splitter = RandomSplitter(),

We'll build our DataLoaders using the same batch size too:

dls = block.dataloaders(path, bs=32)

Let's look at a batch


Training, and what we will be doing differently

For their experiments they used 5 Folds for K-Fold Cross Validation, we'll recreate the process based on this notebook. We'll also use a few different image augmentations and Test Time Augmentation (TTA), the prior was not explored much and the latter was not used at all. TTA is explained further in the article. Also to note: as the dataset is extremely small we won't have a hold-out test set we evaluate on.

from sklearn.model_selection import StratifiedKFold

We'll get some setups to use scikit-learn's StratifiedKFold in the library, specifically our training images:

imgs = get_image_files(path)

Shuffle them around


And then grab their labels

lbls = [parent_label(im) for im in imgs]

We'll also be utilizing the progressive resizing technique, where we train initially on a smaller set of images before moving upwards to a larger size. We're doing this as our data comes from a variety of sized images, so this will be a good way to get the most out of our data.

Now you're probably confused about the difference between pre-sizing and progressive resizing. I'll try to explain the difference. Pre-sizing is where we initially make our image larger before applying a random crop of the image (such as 256x256 to 224x224). This can bring an opportunity for some smaller or finer details to show up more prominantly.

Progressive resizing is a technique where we start training at a small image size and then increase this image size while training. Here we'll start at an image size of 128x128 and then train on an image size of 224x224 afterwards

Now let's make a function to help us build our DataLoaders in such a way as to support progressive resizing

def get_dls(bs, size, val_idx):
    dblock = DataBlock(blocks=(ImageBlock, CategoryBlock),
                   item_tfms = Resize(256),
                   batch_tfms = [RandomResizedCrop(size),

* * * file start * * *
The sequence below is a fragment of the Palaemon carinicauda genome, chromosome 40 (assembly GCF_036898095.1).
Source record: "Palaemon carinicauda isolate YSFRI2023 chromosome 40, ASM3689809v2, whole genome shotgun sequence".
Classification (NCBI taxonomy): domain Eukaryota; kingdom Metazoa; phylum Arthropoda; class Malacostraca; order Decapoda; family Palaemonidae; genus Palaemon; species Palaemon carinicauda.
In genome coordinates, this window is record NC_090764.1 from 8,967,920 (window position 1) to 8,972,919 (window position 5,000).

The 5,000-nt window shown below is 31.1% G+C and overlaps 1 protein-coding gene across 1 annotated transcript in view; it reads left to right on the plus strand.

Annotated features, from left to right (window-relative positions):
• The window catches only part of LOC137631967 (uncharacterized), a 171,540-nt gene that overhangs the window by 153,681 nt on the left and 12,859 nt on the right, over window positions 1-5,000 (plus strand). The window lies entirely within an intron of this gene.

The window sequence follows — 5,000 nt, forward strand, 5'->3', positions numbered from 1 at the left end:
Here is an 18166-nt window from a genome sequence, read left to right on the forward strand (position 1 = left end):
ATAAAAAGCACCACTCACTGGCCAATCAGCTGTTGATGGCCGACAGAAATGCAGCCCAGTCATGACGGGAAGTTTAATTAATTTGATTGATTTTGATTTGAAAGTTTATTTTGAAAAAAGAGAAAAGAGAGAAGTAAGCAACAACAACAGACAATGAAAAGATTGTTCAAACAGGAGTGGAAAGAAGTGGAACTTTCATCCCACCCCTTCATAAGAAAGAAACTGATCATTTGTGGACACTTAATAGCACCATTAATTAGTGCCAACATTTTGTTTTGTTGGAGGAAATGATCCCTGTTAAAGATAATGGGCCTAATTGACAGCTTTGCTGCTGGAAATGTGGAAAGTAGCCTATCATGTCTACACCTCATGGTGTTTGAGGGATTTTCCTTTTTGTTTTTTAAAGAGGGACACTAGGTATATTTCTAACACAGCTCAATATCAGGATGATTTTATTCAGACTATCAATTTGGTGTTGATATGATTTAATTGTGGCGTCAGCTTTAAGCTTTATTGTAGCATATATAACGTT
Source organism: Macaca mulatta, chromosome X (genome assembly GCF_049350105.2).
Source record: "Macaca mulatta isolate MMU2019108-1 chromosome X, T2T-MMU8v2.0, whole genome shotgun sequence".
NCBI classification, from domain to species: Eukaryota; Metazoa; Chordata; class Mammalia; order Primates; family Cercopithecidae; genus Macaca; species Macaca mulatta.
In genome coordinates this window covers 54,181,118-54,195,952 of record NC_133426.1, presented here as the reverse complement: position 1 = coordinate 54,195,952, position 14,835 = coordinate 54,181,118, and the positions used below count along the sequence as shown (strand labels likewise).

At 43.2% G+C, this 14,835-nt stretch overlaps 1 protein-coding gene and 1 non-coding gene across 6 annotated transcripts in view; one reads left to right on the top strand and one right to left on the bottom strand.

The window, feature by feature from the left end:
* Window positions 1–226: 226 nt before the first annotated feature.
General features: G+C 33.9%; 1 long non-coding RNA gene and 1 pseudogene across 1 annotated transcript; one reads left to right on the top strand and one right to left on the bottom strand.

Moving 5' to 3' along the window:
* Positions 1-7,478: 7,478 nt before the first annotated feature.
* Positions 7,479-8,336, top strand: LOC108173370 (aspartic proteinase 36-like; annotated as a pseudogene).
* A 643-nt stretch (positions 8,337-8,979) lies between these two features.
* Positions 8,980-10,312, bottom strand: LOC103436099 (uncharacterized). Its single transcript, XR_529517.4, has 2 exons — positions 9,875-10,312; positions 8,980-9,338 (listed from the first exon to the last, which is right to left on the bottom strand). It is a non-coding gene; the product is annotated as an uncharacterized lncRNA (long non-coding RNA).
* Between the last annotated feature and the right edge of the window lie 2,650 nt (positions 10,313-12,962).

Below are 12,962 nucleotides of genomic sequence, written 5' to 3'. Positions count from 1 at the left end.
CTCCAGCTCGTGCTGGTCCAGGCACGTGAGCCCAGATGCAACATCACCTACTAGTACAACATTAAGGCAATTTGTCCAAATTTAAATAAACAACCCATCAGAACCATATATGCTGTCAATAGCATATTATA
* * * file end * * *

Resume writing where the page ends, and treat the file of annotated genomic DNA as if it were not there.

*aug_transforms(mult=1.0, do_flip=True, 
                                                 max_rotate=30.0, max_zoom=1.5,
                                                  max_lighting=.8, max_warp=0.3, 
    return dblock.dataloaders(path, bs=bs)

To use Stratified K-Fold Cross Validation in fastai, we'll use an IndexSplitter to pass it into the framework. Now from here our training loop will be setup to first train on 128x128 sized images for three epochs, followed by increase the size to 224x224 and train for six more. In most cases they will not run for this full time however as EarlyStopping is being used to cut-off training once the model stops improving.

From here we will employ "Test Time Augmentation" and report back the accuracy, which will then be averaged from all models. Test Time Augmentation is a technique where you also perform some augmentation on your test data, as it sounds like. In fastai this operates by making copies of your test images and augmenting them. By default it will make 3 copies and then these results are averaged. This has been shown to have the potential to further increase your accuracy. We'll take it for a test drive now:

  • Note, the output from training is not displayed as this takes a large amount of article space to run, I have summarized the results below this code block.
val_pct = []
skf = StratifiedKFold(n_splits=5, shuffle=True)
i = 0

for _, val_idx in skf.split(np.array(imgs), lbls):
  dls = get_dls(32, 128, val_idx)
  learn = cnn_learner(dls, resnet50, metrics=accuracy)
  learn.fine_tune(2, cbs=[EarlyStoppingCallback(monitor='accuracy')])
  learn.dls = get_dls(32, 224, val_idx)
  learn.fine_tune(5, 1e-3, cbs=[EarlyStoppingCallback(monitor='accuracy')])
  preds,targs = learn.tta()
  print(accuracy(preds, targs).item())
  val_pct.append(accuracy(preds, targs).item())


The results from our training were:

  • Fold 1: 82.9%
  • Fold 2: 89.0%
  • Fold 3: 89.0%
  • Fold 4: 90.2%
  • Fold 5: 90.1%

All of these folds then further average to 88%, outperforming the 83% they found without augmentation, and the 85% used with augmentation. There's many little neat "tricks" the fastai library provides and each one can increase and further how your model performs. When we began this article there were two goals in mind, let's review them:

  • Decrease training time:
    • The paper trained for 300 total epochs, we brought it down to 9
  • Increase accuracy:
    • The paper had an accuracy at best of 85%, we were able to boost it to 88%, with one instance where the accuracy was 90%.
    • Note: I did run a test with just Resizing and could match their baseline of ~83%

In the next blog we'll take a look at the other ideas that were implemented in the paper and compare how different optimizers may perform on the data.